Treatment fidelity pertains to the methodological strategies used to monitor and enhance the reliability and validity of behavioral interventions. Approaches to establishing treatment fidelity in Web-based interventions differ from those used in interventions that are delivered in person.
The aim of this study was to describe a methodology for ensuring treatment fidelity in a Web-based cognitive behavioral stress management intervention.
The intervention Coping With Cancer Workbook, adapted for Web-based delivery from an in-person intervention, was tested in a randomized controlled trial with 123 breast cancer survivors. Strategies for ensuring treatment fidelity were implemented and assessed.
The National Institutes of Health Behavior Change Consortium Treatment Fidelity Guidelines were relevant to establishing treatment fidelity for the Web-based intervention.
Web-based delivery of behavioral interventions is both a strength and a threat to treatment fidelity. Investigators must be cognizant of the elements of treatment fidelity and implement strategies to monitor and improve the reliability and validity of Web-based interventions.
Linda H. Eaton, MN, RN, AOCN, is Research Nurse; and Ardith Z. Doorenbos, PhD, RN, FAAN, is Associate Professor, Biobehavioral Nursing and Health Systems, University of Washington, Seattle.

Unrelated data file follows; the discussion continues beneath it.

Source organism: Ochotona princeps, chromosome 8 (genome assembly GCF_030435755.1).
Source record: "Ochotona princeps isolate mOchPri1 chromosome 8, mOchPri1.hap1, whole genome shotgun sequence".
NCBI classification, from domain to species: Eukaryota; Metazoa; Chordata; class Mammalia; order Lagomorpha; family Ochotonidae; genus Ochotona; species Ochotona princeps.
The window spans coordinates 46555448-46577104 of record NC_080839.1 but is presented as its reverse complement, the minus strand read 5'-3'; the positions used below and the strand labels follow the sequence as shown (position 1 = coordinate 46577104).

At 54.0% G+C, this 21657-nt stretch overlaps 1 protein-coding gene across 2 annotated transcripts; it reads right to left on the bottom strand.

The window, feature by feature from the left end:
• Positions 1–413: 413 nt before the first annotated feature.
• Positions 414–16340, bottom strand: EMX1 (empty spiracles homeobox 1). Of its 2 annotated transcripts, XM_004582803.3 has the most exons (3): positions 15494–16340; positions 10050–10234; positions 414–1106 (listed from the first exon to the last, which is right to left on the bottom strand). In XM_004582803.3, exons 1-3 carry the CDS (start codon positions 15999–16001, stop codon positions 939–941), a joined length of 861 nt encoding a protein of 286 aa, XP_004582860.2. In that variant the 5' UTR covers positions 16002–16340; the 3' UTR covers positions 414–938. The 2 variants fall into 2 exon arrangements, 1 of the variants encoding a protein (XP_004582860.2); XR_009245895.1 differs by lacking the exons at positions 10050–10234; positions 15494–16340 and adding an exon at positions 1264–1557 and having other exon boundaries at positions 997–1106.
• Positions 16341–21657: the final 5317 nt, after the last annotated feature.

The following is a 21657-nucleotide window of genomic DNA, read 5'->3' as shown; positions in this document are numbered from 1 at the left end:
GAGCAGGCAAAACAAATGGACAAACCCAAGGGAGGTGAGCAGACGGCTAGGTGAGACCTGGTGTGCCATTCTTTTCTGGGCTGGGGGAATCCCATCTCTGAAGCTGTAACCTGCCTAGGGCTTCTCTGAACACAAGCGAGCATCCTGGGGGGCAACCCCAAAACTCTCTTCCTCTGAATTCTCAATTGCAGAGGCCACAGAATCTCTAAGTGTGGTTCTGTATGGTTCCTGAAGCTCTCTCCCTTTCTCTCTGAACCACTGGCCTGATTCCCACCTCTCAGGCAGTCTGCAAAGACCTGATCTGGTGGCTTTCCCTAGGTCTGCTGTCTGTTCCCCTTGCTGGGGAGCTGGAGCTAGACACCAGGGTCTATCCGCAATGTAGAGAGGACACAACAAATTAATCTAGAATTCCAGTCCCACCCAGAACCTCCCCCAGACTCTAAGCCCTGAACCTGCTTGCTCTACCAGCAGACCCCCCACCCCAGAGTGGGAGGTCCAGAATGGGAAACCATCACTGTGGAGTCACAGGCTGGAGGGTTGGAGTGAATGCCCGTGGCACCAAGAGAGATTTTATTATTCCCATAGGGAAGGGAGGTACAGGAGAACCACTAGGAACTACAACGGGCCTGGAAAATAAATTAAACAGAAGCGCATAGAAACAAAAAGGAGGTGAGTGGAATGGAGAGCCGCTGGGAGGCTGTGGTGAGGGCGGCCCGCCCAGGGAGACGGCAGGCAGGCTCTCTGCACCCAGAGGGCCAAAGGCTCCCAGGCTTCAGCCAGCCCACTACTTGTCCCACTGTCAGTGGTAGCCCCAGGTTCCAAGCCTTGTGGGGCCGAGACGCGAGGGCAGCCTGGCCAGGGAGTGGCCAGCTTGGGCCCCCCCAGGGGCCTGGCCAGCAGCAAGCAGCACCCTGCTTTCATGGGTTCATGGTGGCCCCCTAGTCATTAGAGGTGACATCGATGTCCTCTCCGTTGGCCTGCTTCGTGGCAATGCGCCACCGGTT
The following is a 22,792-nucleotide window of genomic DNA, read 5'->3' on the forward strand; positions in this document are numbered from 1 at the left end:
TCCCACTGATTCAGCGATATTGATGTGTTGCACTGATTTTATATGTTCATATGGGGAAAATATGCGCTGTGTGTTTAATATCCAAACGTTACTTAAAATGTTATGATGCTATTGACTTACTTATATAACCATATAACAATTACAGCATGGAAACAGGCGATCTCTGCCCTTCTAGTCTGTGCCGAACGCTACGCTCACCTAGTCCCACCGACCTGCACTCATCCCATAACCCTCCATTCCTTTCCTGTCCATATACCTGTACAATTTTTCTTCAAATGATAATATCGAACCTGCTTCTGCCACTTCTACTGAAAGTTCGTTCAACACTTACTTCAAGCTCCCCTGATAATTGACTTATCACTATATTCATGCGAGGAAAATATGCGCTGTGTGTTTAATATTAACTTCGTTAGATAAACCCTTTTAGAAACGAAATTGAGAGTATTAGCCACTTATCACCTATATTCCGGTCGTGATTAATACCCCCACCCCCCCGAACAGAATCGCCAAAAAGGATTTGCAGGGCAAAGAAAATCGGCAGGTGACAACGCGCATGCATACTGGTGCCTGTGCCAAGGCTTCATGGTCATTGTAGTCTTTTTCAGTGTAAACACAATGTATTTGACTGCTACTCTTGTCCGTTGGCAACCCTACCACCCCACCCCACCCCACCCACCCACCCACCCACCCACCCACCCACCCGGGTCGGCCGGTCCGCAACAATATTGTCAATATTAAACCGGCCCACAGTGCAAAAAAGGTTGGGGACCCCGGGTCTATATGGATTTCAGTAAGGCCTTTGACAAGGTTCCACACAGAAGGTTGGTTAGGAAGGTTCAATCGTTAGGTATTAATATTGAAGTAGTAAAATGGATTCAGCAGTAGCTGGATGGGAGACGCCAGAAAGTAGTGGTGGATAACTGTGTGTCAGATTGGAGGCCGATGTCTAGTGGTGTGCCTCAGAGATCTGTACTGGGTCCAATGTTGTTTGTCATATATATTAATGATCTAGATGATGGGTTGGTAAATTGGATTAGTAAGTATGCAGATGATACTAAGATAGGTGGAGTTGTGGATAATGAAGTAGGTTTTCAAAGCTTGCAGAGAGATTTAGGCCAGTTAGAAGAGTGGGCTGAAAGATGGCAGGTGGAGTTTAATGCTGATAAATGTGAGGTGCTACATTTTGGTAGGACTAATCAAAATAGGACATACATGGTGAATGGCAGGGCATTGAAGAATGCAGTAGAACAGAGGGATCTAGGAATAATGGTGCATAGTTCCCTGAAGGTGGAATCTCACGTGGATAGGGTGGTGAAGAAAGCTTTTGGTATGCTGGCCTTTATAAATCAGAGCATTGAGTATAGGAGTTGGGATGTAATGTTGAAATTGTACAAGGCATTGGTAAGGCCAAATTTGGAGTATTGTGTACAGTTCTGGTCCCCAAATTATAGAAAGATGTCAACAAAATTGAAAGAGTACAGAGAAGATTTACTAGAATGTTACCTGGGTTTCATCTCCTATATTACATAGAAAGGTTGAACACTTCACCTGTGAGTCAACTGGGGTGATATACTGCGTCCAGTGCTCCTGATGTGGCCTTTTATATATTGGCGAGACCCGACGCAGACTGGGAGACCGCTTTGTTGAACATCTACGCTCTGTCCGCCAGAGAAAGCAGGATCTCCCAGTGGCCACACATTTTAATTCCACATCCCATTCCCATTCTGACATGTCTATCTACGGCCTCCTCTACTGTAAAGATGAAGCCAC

KrisAnn L. Schmitz, MSW, is Research Associate; and Kelly M. Carpenter, PhD, is Senior Research Scientist, Talaria, Inc., Seattle, Washington.
Bonnie A. McGregor, PhD, is Associate Member, Cancer Prevention Research Program, Fred Hutchinson Cancer Research Center, Seattle, Washington.
Supplemental digital content is available for this article. Direct URL citations appear in the printed text and are provided in the HTML and PDF versions of this article on the journal's Web site (www.nursingresearchonline.com).
Accepted for publication August 16, 2011.
This research was supported by funding from National Cancer Institute (2 R44 CA106154-02A1) and National Institute of Nursing Research (R21NR010725-01).
The authors have no conflicts of interest to disclose.
Corresponding author: Linda H. Eaton, MN, RN, AOCN, Biobehavioral Nursing and Health Systems, University of Washington, Seattle, WA 98195-7266 (e-mail: firstname.lastname@example.org).